February 23, 2012

The Changing Landscape

As we have discussed before in our blog. “Once Upon A Boutique,” there is a rapid shift driven by technology and cultural change developing as newness, excitement, uniqueness, and digital progress revolutionize. Without a doubt, the fashion industry has definitely begun to step out from behind the shadows of other industries and acknowledge this change in societal standards. From traditional catalogs and shopping malls to a digital age of online shopping, apps, reality television and innovative store concepts, it’s time to move forward but what’s next?

Collaborations with designers have become modus operandi since H&M first exposed the retail sector to this new approach to merchandising. Target remains a huge leader in the industry as it continually experiments with new concepts including its Go International program not to mention numerous standalone designer collaborations including the likes of Jason Wu and Missoni. A few weeks ago, we discussed in our February MBF Picks how Target has announced the introduction of Apple centers in some of its stores later this year as well as the launch of "The Shops at Target" starting sometime in May.

photo via wwd.com

Major department stores have jumped on the collaboration bandwagon as well by teaming up with contemporary labels to create exclusivity, opportunity and appeal in an over-saturated market. Most recently to launch is Bloomingdale’s with ABC Family's series Jane by Design, Alberta Ferretti for Macy’s, J.C. Penney and Nanette Lepore and Lord & Taylor who is offering a selection of capsule collections by designers such as Yoana Baraschi and the label Z Spoke. What's most interesting is, both Bloomingdale's and J.C. Penney are strategically reaching out to a teenage market that is typically more label pretentious to help gain marketshare.

video via yotube.com

Speaking of collaborations, Macy's, H&M, and Saks seem to be following directly in suit as NBC's new show, Fashion Star debuts next month. The reality based competition takes contestants comprised of boutique owners and designers alike and presents them to buyers from the three fashion companies to choose as the next major fashion brand. Sound familiar? Well remember imitation is flattery Target, so keep up the good work!

From paper to platform, both Urban Outfitters and Gap are integrating technology into traditional print services to help drive sales. While Urban Outfitters continues to send catalogs via the mail, this February's edition experiments with QR codes located on each page that can be scanned by cellphones to watch a behind the scenes making of the catalog. Meanwhile in an effort to attract style points, Gap partners up with AKQA to promote the digital catalog, Styld.by, where fashion experts from FabSugar, Lookbook.nu, and Refinery29 are featured incorporating Gap's clothing into their own personal style.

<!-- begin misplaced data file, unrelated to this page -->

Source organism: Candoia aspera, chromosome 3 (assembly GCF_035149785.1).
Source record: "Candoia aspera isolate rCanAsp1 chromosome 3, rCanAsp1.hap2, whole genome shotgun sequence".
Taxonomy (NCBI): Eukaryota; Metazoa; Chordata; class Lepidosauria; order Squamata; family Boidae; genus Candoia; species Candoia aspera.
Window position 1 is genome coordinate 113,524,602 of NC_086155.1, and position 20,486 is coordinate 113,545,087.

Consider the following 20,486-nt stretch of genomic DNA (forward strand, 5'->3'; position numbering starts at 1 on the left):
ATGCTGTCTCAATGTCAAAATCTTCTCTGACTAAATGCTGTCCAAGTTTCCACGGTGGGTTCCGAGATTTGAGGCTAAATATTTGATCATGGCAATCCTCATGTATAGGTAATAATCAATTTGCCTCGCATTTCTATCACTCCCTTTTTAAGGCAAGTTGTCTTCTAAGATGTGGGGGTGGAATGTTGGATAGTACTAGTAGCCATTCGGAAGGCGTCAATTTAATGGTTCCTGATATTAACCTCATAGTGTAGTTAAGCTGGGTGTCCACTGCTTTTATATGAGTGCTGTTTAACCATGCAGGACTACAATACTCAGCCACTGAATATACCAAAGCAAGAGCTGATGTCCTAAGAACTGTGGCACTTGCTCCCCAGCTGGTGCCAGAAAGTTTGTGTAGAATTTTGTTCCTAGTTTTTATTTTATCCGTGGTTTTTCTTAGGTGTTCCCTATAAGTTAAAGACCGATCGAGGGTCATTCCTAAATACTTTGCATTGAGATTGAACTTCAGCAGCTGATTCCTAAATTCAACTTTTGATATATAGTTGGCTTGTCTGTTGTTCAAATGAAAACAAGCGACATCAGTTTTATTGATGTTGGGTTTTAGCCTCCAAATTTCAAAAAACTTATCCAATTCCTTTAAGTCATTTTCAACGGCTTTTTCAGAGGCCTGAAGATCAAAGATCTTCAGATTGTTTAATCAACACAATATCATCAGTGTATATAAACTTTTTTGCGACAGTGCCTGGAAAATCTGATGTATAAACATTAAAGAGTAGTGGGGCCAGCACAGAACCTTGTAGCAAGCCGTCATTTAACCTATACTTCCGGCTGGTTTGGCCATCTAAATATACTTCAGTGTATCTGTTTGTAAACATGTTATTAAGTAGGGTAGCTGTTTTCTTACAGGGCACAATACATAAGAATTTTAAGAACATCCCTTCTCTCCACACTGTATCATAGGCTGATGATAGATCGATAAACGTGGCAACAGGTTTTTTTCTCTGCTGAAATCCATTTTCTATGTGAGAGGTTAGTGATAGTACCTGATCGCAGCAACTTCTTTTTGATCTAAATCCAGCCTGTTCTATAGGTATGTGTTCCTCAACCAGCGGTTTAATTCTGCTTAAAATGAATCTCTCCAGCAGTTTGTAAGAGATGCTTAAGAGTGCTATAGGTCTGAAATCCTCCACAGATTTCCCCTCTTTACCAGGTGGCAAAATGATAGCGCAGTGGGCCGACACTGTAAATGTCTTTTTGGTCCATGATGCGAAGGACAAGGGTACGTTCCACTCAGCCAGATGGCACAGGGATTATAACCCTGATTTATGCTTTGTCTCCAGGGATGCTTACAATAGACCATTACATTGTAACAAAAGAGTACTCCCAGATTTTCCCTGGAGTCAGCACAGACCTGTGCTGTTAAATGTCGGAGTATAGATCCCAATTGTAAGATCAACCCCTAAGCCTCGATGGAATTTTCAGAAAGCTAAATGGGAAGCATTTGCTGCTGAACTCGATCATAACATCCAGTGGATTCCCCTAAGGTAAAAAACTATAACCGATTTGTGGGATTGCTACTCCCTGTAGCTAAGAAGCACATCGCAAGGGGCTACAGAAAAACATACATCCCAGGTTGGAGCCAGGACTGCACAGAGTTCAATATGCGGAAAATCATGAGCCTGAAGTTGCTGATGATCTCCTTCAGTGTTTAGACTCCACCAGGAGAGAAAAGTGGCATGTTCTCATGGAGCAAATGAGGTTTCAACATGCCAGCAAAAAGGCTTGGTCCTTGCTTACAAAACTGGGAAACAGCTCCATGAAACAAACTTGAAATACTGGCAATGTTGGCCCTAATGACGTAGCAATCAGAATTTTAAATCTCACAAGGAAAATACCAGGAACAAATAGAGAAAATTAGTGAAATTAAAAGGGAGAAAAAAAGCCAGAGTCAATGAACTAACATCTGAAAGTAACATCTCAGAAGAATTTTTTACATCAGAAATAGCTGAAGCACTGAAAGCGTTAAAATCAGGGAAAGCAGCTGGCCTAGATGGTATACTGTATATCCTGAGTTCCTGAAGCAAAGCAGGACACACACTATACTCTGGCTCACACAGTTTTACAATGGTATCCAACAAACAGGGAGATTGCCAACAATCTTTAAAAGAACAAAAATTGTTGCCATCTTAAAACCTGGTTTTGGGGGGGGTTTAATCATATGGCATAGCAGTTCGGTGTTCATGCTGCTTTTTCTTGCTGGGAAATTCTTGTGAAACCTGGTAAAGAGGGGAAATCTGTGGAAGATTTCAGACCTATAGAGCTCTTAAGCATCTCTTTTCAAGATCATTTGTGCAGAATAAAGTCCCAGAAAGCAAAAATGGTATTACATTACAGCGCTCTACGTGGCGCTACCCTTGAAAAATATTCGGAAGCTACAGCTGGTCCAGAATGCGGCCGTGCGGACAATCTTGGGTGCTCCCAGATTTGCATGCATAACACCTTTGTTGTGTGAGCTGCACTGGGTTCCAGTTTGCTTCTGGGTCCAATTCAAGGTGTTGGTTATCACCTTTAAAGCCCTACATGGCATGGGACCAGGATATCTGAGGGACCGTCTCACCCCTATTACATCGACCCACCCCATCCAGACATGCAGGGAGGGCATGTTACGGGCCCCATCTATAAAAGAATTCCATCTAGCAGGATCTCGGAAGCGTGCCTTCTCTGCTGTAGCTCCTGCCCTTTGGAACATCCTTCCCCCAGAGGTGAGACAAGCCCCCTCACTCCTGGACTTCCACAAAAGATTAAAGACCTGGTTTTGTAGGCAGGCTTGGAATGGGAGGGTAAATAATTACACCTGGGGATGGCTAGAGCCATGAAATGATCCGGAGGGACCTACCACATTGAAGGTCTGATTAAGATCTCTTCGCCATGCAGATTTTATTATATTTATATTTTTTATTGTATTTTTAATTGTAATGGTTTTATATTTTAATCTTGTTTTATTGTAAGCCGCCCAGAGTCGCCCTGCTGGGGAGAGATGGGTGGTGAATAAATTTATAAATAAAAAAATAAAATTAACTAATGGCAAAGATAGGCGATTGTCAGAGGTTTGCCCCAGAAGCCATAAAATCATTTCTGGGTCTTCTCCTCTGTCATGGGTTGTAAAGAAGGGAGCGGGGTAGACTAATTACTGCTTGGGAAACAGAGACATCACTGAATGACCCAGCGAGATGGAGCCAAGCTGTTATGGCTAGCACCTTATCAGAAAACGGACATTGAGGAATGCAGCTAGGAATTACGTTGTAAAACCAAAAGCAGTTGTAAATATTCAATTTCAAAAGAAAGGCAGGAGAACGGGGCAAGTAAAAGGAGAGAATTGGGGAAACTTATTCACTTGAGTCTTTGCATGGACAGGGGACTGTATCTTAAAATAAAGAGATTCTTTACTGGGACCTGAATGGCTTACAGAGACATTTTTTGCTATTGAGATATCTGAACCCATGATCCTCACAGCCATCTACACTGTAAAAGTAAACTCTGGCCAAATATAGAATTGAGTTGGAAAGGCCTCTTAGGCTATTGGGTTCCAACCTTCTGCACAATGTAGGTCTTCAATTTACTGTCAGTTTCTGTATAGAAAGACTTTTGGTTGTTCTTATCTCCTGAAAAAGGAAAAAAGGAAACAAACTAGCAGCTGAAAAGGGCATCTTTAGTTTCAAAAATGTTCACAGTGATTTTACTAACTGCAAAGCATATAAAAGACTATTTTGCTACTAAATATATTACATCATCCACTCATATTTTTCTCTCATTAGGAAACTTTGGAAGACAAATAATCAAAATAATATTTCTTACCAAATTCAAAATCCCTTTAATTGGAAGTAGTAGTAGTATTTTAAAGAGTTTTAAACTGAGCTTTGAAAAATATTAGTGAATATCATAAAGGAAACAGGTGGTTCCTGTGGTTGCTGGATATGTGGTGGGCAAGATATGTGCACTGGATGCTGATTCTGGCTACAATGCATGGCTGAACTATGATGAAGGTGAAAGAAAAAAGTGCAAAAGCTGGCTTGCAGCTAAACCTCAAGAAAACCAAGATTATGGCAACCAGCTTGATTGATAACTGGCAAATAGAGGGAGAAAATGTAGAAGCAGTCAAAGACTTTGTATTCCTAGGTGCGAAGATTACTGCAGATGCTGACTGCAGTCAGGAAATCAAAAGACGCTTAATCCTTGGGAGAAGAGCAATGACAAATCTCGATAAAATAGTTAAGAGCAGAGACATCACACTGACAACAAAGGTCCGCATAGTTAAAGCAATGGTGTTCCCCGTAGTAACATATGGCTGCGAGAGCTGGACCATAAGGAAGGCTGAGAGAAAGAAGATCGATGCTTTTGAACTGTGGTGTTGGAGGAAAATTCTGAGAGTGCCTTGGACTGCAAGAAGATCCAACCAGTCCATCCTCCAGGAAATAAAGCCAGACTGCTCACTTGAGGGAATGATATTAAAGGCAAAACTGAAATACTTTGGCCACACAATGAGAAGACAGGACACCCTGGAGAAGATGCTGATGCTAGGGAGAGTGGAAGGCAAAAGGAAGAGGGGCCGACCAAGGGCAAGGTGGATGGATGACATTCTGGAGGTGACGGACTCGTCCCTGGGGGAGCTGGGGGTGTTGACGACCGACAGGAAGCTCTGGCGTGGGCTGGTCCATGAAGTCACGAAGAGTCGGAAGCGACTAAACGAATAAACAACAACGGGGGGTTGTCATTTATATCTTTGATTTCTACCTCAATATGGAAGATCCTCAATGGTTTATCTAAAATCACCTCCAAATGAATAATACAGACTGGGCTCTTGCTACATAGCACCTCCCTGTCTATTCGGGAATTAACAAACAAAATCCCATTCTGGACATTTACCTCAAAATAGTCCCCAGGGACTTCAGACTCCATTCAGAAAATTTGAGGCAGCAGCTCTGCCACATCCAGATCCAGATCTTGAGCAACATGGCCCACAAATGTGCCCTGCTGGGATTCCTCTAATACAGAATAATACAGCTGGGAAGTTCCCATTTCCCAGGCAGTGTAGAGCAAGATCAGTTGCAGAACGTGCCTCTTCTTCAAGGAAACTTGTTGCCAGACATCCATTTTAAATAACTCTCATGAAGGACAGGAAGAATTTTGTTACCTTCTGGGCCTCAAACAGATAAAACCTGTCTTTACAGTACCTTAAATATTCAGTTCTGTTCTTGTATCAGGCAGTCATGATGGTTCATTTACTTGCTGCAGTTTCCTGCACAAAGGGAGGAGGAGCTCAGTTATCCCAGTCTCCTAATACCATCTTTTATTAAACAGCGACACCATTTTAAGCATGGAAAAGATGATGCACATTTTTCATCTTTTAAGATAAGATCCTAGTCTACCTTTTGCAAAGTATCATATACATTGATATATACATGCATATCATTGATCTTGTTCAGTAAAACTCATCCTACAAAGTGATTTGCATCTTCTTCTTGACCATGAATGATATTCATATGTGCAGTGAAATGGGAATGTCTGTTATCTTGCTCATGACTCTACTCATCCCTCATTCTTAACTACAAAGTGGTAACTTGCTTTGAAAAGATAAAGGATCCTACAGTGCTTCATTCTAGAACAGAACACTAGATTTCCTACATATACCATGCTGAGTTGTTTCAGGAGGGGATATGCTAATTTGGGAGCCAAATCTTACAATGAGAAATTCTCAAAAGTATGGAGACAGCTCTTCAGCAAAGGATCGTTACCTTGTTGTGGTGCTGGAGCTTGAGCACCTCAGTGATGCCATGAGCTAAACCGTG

As streetwear and personal style blogs take over the online fashion universe, who doesn't love to shop the streets? Well, with the new app, Kaleidoscope, which partners with modelinia.com, you now can! Using your smartphone you can literally shop both editorials and street style blogs and purchase whatever you fancy! While the app has only been released to Android users, iPhone and iPad versions are expected to be released soon!

photo via The NY Times

Mall culture is drastically vanishing into the unknown as more and more stores empty out of these mass retail communities. What once was a common place for compulsive shoppers and the latest and greatest goodies, has turned into a retail nightmare of bankruptcy and vacant real estate. In an effort to survive, new tenants have moved in to rent out space that range in everything from schools to medical clinics, government centers, aquariums, casinos, and even churches. Some malls which have such little traffic are being reconstructed into more useful commodities like vegetable gardens, golf courses, housing, or even town squares as people seek to shop in less overwhelming environments.

photo via WWD.com

While the mall community may be disappearing, a few companies do have some solutions on how to revitalize it as independent shops sprout up across the U.S. J.Crew has the idea as they launch their Ludlow Shop this month inspired from their ever popular Ludlow men's suit. The hair salon, Fringe, located on the Lower East Side has had major success compared to the copious amount of mega-salons across the city by offering individualized services, hair savvy advice, and an international product range. Hope is on the horizon, just in a smaller dosages!

photo via Shag-xia.com

So where are all these retailers going? Why moving out West towards the Asian market of course! From high to low, everyone from Gap to Esprit, Alexander Wang, Piazza Sempione, and Elie Saab have already made efforts to expand later this year. Not to mention Sonia Rykiel was just bought out by Hong Kong based Fung Brands and Hermes' Chinese luxury brand Shang Xia plans to open its first store in Paris towards the end of this year.

As the traditional catalog is reinvented, groundbreaking collaborations ensue between Apple and Target among many others, fashion game shows grow in popularity, new apps develop, future malls get a makeover and retailers emphasize on building stronger relations with Asian markets, it's not only about what we sell but how. The mid-market is definitely showing signs of being shaken up as an onset of a new generation, a new consumer, and new demands infiltrate the marketplace. From newness to nowness, everything is at our fingertips and it's all happening NOW. Life isn’t like it used to be as unpredictable weather, an unstable economy, and an ambiguous future loom, but maybe it’s for the best. It’s about time we all get a little change of scenery, don't you think?

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